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In our October newsletter we are exploring how Physical Therapy can help with fine motor skill development in Children.

Physical and Developmental Delays Can Be Reduced by Working on Fine Motor Skills

If your child is coping with physical or developmental delays, you’ve probably worked with a number of specialists with a lot of different advice for how to minimize further delays and increase progress. One area that’s sometimes overlooked is the role that Physical Therapy can play in reducing these delays – and specifically, how working on fine motor skills can help.

Fine Motor Skills for Infants

The benefits of Physical Therapy in minimizing developmental delays can start as early as infancy.  A 2003 study of infants at risk of developmental delay showed that the infants who had sensory and fine motor training showed significant gains in just the first week – and the gap over the infants who weren’t treated continued to get larger throughout the twelve to twenty-four week study. 

Meanwhile, the at-risk infants who were not receiving treatment did not significantly improve – leaving them lagging behind in crucial skills.

Fine motor skills for infants include grasping objects and rolling over (3-6 months), sitting independently, reaching for objects, passing them from hand to hand and banging objects together (4-8 months), and “pincer grasp” abilities to pick up small objects (8-12 months). Parents can encourage the development of these skills through the following activities:

  • Place a toe ring on your child’s toe, or blow bubbles to encourage reaching
  • Use colorful wristbands with bells to encourage wrist movements
  • Offer cooked pasta or jello cubes to encourage picking up small objects
  • Let your baby paint with food such as yogurt or baby food.
  • Offer measuring cups in the tub to encourage pouring and two-handed interaction.

Fine Motor Skill Help for Older Children
Not all delays are discovered in infancy, but luckily, treatment can be immensely helpful later on as well. One study of preschoolers with fine motor delays found that regular Physical Therapy or occupational therapy improved the children’s motor skills, and they showed gains in other developmental measures as well!  The treatment was so beneficial that the treated preschoolers improved at a faster rate than their non-delayed peers during the same time period. Unsurprisingly, the more frequently the preschoolers were treated, the more they improved over the course of the study.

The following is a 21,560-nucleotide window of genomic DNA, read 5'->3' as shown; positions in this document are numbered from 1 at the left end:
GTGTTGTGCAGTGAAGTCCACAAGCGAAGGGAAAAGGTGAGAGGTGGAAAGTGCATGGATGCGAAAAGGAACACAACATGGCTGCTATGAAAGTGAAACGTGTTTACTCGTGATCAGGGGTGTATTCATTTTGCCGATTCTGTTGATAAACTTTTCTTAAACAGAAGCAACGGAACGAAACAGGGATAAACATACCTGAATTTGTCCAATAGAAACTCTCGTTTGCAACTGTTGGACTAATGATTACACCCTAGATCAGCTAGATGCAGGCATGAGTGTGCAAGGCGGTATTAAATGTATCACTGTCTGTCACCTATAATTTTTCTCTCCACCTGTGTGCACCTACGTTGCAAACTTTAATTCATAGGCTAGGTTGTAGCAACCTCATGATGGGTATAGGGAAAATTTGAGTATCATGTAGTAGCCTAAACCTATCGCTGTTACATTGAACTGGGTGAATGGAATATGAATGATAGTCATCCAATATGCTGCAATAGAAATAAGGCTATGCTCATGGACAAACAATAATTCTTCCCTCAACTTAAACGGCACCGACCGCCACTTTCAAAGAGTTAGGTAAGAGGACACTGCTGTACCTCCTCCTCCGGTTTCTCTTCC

Older children can benefit from Physical Therapy, too. Fun fine motor exercises in the form of hand motions used to illustrate a song significantly help children ages 4-5 and ages 8-11 with their motor skills. Improved fine motor skills in childhood can have a major impact on overall well-being later in life, as motor skill deficits at age 5 have been linked with not only motor difficulty later in life, but also social and educational problems.

How to Get Started
The best way to determine how to work on fine motor skills with your child is to contact your Physical Therapist to discuss what exercises are most appropriate. Your Physical Therapist would be happy to work with you on a plan to help your child reduce his or her delays and work towards a healthier, happier future.


  • Howard CH. Effects of a fine motor and sensory motor intervention on the motor development of infants who are at-risk of developmental delays. Dissertation, Auburn University, 2003.
  • Case-Smith J, Heaphy T, Marr D, Galvin B, Koch V, Ellis MG, Perez I. Fine Motor and Functional Performance Outcomes in Preschool Children. Am J Occ Ther 1998; 52(10):788-796
  • Brown CG. Improving fine motor skills in young children: an intervention study. Ed Psych in Practice 2010; 26(3):269-278
  • Cantell MH, Smyth M, Ahonen TP. Clumsiness in adolescence: Educational, motor and social outcomes of motor delay detected at 5 years. Adapted Physical Activity Quarterly 1994; 11:115–129
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